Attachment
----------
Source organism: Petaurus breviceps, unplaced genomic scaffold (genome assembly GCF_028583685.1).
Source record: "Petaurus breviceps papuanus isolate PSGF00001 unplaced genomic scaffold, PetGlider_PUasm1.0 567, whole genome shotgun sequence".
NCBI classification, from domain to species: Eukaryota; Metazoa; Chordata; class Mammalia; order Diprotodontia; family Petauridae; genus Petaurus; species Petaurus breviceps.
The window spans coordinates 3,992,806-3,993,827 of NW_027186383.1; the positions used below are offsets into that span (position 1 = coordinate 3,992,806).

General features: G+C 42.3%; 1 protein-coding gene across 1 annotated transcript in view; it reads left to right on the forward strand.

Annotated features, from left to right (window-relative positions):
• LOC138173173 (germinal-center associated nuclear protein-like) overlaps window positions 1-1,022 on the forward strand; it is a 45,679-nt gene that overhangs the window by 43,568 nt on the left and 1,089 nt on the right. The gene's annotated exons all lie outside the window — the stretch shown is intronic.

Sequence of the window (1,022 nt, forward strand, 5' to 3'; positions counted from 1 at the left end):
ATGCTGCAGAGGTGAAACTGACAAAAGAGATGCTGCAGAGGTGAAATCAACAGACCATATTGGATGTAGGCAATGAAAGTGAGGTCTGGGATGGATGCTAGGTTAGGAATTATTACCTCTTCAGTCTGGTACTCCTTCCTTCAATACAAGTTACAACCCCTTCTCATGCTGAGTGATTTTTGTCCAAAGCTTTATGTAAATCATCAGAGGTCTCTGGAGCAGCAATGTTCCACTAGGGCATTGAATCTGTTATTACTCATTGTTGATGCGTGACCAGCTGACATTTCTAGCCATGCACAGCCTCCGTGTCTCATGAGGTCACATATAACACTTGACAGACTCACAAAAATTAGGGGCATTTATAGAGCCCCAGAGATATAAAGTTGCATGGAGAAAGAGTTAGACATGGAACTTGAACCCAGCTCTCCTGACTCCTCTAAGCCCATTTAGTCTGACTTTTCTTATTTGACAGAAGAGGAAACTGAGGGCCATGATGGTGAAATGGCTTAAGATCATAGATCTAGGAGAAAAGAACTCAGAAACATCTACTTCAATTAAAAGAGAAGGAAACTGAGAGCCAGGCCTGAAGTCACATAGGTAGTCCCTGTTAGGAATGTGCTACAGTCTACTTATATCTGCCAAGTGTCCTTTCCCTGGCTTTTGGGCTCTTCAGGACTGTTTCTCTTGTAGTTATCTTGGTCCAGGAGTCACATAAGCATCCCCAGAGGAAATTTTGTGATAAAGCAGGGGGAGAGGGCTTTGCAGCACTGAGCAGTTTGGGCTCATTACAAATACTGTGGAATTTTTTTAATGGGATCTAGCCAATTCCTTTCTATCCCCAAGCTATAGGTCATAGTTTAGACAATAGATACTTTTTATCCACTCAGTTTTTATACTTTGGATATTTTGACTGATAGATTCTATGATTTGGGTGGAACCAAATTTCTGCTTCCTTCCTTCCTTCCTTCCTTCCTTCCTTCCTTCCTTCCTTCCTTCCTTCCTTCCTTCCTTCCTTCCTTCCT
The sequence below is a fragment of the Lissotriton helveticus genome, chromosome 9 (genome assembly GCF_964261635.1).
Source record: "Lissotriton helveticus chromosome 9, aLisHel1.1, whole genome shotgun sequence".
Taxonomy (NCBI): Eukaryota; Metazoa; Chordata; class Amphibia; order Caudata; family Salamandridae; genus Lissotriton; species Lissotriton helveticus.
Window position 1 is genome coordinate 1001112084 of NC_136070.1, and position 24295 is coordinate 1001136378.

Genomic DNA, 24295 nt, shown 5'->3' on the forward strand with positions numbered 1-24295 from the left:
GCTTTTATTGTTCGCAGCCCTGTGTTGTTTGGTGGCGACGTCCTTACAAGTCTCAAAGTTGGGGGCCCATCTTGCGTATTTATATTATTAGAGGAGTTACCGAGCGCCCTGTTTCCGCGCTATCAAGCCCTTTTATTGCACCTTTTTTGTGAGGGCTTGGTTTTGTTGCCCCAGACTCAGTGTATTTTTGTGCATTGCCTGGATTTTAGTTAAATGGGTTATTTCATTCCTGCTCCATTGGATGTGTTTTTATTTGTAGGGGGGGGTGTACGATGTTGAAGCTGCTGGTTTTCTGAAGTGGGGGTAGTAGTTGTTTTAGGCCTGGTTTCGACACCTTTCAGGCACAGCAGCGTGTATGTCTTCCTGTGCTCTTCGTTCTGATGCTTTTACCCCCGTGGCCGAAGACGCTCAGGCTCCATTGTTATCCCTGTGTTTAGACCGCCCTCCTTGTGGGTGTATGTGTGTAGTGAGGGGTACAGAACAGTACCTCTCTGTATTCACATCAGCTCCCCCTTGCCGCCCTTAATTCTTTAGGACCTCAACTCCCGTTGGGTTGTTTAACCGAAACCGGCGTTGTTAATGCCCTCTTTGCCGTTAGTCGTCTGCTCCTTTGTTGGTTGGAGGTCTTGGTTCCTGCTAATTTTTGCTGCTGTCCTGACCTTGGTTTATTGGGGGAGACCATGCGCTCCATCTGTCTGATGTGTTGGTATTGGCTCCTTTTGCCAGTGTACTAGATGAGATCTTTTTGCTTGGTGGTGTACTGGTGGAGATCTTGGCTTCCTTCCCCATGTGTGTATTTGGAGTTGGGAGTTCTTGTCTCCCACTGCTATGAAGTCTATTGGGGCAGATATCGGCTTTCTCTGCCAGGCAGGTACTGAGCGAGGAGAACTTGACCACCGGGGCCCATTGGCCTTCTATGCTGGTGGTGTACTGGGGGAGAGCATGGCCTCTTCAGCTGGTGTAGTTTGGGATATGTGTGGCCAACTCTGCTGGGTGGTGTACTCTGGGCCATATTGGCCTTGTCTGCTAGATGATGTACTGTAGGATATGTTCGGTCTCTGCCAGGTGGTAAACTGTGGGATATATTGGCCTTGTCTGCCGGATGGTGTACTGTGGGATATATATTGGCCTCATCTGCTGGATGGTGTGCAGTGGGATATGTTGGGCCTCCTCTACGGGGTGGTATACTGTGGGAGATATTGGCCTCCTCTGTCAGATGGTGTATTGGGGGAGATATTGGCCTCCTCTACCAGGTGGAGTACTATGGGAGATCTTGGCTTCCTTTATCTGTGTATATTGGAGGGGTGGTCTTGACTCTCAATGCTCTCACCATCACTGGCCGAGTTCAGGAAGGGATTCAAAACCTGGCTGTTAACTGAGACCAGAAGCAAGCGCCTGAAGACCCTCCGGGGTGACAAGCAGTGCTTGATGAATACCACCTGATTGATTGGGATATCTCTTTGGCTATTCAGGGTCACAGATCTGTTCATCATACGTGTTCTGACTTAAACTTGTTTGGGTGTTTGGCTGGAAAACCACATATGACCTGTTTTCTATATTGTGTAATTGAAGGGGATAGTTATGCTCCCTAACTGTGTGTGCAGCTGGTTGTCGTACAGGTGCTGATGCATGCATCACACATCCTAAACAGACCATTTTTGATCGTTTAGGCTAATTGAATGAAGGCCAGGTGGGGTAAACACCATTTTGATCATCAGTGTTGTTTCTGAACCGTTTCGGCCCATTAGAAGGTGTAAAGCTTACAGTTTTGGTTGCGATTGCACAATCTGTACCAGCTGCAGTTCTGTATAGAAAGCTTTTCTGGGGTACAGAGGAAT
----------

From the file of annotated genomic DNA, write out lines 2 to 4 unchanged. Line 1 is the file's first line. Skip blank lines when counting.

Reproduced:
Source record: "Petaurus breviceps papuanus isolate PSGF00001 unplaced genomic scaffold, PetGlider_PUasm1.0 567, whole genome shotgun sequence".
NCBI classification, from domain to species: Eukaryota; Metazoa; Chordata; class Mammalia; order Diprotodontia; family Petauridae; genus Petaurus; species Petaurus breviceps.
The window spans coordinates 3,992,806-3,993,827 of NW_027186383.1; the positions used below are offsets into that span (position 1 = coordinate 3,992,806).